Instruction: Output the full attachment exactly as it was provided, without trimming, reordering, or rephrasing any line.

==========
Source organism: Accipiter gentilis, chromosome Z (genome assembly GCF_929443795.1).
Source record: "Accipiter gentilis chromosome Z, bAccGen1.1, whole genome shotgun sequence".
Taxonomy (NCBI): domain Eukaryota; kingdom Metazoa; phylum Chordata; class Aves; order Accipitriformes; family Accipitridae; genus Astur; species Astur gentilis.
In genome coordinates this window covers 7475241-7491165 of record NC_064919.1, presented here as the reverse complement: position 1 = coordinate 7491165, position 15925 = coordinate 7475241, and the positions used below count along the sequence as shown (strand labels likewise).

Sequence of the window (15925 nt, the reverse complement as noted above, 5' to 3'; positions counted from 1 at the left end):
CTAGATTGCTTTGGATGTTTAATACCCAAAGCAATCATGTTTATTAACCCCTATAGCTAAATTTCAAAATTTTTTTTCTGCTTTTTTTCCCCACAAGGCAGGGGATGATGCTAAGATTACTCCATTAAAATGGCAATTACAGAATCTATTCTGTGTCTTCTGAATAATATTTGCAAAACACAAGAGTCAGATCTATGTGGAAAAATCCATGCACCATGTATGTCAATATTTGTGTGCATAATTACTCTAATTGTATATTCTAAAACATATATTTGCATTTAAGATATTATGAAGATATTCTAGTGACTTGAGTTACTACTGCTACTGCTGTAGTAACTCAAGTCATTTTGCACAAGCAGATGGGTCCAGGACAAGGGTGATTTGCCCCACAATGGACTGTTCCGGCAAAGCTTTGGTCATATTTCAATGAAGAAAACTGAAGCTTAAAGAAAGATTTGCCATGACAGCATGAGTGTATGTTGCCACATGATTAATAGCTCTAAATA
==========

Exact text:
Source organism: Accipiter gentilis, chromosome Z (genome assembly GCF_929443795.1).
Source record: "Accipiter gentilis chromosome Z, bAccGen1.1, whole genome shotgun sequence".
Taxonomy (NCBI): domain Eukaryota; kingdom Metazoa; phylum Chordata; class Aves; order Accipitriformes; family Accipitridae; genus Astur; species Astur gentilis.
In genome coordinates this window covers 7475241-7491165 of record NC_064919.1, presented here as the reverse complement: position 1 = coordinate 7491165, position 15925 = coordinate 7475241, and the positions used below count along the sequence as shown (strand labels likewise).

Sequence of the window (15925 nt, the reverse complement as noted above, 5' to 3'; positions counted from 1 at the left end):
CTAGATTGCTTTGGATGTTTAATACCCAAAGCAATCATGTTTATTAACCCCTATAGCTAAATTTCAAAATTTTTTTTCTGCTTTTTTTCCCCACAAGGCAGGGGATGATGCTAAGATTACTCCATTAAAATGGCAATTACAGAATCTATTCTGTGTCTTCTGAATAATATTTGCAAAACACAAGAGTCAGATCTATGTGGAAAAATCCATGCACCATGTATGTCAATATTTGTGTGCATAATTACTCTAATTGTATATTCTAAAACATATATTTGCATTTAAGATATTATGAAGATATTCTAGTGACTTGAGTTACTACTGCTACTGCTGTAGTAACTCAAGTCATTTTGCACAAGCAGATGGGTCCAGGACAAGGGTGATTTGCCCCACAATGGACTGTTCCGGCAAAGCTTTGGTCATATTTCAATGAAGAAAACTGAAGCTTAAAGAAAGATTTGCCATGACAGCATGAGTGTATGTTGCCACATGATTAATAGCTCTAAATA